This video and blog post is the ninth in a series of fifteen about the roles Wise Leaders play.
I believe a co-promise is always better than a compromise. Do whatever it takes to gain a co-promise. This requires great negotiation skills.
On the surface this is all about what people involved will and won't do and and what they can and can't do.
At a deeper level it's a little more complicated.
This book by the FBI's former chief negotiator Chris Voss will help you.
There's much that's excellent in the book. I particularly like the fact that being a remarkable negotiator has much to do with being a remarkable human being!
Chris is scathing of compromise. He says:
"I'm here to call bullshit on compromise right now. We don't compromise because it's right; we compromise because it is easy and because it saves face. We compromise in order to say that at least we got half the pie. Distilled to its essence, we compromise to be safe. Most people in negotiation are driven by fear or the desire to avoid pain. Too few are driven by their actual goals. So don't settle and - here's the simple rule - never split the difference.
Are you seeing through their eyes?
I help lots of people get through a conflict, difficulty or disagreement and reach a shared-view for the way forward.
The trouble is often not seeing the issues through the eyes of others.
Marcel Proust had it right many years ago when he observed "The magic of discovery lies not in new landscapes but in having new eyes."
Wise Leaders build bridges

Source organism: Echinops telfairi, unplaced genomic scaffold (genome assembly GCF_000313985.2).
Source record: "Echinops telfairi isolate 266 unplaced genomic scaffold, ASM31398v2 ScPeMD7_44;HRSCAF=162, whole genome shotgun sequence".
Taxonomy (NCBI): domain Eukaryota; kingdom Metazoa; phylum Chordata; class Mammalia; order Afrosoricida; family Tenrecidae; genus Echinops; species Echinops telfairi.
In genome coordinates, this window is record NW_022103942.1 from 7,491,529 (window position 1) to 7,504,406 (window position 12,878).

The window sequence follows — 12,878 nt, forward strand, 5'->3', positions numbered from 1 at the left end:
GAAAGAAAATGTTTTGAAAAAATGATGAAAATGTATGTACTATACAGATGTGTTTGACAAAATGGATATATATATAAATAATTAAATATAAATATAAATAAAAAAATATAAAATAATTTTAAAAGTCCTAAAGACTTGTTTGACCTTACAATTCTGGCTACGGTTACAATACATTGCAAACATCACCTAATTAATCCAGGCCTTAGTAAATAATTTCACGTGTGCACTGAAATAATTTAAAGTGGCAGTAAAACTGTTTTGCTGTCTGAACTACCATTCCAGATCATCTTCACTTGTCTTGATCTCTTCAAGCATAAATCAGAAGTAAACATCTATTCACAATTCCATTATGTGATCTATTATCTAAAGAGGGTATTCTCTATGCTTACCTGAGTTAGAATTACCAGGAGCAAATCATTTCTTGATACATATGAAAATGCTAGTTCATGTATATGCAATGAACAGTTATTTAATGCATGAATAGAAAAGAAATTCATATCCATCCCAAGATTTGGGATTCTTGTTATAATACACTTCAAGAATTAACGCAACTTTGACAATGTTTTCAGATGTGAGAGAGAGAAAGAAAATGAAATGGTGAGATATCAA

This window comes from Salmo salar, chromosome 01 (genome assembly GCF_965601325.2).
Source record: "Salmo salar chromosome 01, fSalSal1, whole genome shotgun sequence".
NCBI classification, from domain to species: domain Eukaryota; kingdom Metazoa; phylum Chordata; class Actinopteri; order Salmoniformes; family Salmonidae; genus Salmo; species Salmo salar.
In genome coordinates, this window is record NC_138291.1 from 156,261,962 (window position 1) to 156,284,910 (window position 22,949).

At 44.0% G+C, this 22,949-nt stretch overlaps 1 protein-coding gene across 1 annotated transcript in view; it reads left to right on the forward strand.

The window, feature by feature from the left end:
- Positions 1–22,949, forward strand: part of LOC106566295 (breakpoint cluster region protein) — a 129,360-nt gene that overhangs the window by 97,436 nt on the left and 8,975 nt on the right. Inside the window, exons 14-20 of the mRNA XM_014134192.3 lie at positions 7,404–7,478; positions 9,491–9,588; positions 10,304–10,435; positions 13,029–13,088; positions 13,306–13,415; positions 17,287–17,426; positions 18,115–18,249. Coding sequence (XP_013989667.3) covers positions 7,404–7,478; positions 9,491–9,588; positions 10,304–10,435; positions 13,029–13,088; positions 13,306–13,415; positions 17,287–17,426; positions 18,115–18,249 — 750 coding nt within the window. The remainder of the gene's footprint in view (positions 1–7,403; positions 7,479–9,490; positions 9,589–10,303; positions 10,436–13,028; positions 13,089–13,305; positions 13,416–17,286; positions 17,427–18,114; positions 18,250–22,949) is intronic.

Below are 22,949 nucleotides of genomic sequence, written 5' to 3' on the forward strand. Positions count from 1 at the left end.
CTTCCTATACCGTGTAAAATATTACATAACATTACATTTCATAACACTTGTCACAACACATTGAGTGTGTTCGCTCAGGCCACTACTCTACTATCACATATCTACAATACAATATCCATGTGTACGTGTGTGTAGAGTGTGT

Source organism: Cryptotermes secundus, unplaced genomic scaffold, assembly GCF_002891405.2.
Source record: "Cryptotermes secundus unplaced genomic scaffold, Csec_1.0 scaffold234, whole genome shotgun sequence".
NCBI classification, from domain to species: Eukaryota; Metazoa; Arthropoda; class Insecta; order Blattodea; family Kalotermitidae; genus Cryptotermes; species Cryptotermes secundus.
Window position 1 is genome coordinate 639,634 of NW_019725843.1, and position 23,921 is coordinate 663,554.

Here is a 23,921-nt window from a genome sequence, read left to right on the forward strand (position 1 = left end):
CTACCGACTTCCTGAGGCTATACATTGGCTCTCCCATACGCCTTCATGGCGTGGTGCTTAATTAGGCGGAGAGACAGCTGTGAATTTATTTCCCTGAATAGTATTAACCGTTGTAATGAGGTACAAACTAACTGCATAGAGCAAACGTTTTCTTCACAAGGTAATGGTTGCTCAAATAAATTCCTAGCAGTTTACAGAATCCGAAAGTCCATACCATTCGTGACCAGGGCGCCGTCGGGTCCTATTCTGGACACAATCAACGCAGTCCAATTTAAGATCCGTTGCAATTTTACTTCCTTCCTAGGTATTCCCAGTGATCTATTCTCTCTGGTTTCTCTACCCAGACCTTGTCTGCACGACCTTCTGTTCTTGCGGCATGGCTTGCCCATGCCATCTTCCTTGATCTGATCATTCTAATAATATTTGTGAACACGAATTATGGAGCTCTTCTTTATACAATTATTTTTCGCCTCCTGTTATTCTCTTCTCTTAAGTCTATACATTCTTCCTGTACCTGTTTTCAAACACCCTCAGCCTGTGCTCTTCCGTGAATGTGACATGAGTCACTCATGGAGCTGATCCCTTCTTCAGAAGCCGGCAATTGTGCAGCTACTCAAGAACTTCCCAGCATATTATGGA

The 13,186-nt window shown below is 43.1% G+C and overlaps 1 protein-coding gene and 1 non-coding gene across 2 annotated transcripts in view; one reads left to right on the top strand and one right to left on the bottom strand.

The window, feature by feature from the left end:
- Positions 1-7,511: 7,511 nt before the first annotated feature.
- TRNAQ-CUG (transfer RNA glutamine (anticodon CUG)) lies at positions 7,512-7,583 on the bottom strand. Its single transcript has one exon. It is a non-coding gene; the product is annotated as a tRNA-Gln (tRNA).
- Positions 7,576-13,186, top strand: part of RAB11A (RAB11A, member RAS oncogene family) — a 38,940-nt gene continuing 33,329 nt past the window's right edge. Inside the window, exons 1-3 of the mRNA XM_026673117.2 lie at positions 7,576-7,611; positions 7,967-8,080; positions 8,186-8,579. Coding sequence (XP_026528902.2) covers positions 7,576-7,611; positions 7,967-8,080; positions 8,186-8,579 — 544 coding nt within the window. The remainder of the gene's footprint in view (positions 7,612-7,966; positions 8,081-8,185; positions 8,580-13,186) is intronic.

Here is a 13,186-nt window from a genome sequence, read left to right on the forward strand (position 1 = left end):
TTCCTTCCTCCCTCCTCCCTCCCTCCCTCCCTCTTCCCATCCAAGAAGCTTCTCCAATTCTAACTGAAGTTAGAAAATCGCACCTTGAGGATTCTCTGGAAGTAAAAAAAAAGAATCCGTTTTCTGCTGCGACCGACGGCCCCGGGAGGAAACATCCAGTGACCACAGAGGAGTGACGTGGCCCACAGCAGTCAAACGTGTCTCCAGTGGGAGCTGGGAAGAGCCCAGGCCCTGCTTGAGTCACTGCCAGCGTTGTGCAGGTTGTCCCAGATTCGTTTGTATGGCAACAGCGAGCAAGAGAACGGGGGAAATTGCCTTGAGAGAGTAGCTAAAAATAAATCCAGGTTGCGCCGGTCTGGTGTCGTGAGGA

What writers Collins and Porras called the tyranny of either/or in their book Built to Last, still dominates our world. When either/or is at the fore there are only winners and losers. Both/and is what wise leadership is about.
Party x v. party y has been a central either/or of modern politics. Whether it’s party x or party y or this individual or that individual, East or West, Christian or Muslim, have’s or have not's, whenever it’s either/or we all lose.
Wise leaders build bridges between opposing forces so that both work together for the good of all. This is the role of the negotiator.
Unwise leaders increase the divides. They alienate, pull apart, separate. Unwise leaders fail to find a co-promise and pretend to be looking for compromise.
Unwise leaders speak double talk. Their hallmark is lots of words that lack meaning, decency and common sense. Unwise leaders are into the blame and shame game that nobody can win least of all in politics the people they claim to be serving. Unwise leaders are the gods of either/or.
Wise leaders are authentic, transparent and trustworthy. We are compelled to follow wise leaders because they tell a compelling, believable story that rings true in our hearts as well as our minds. Wise leaders are the Kings and Queens of both/and.
Like never before we must stand against the tyranny of either/or.
Become the wise leader you want to be.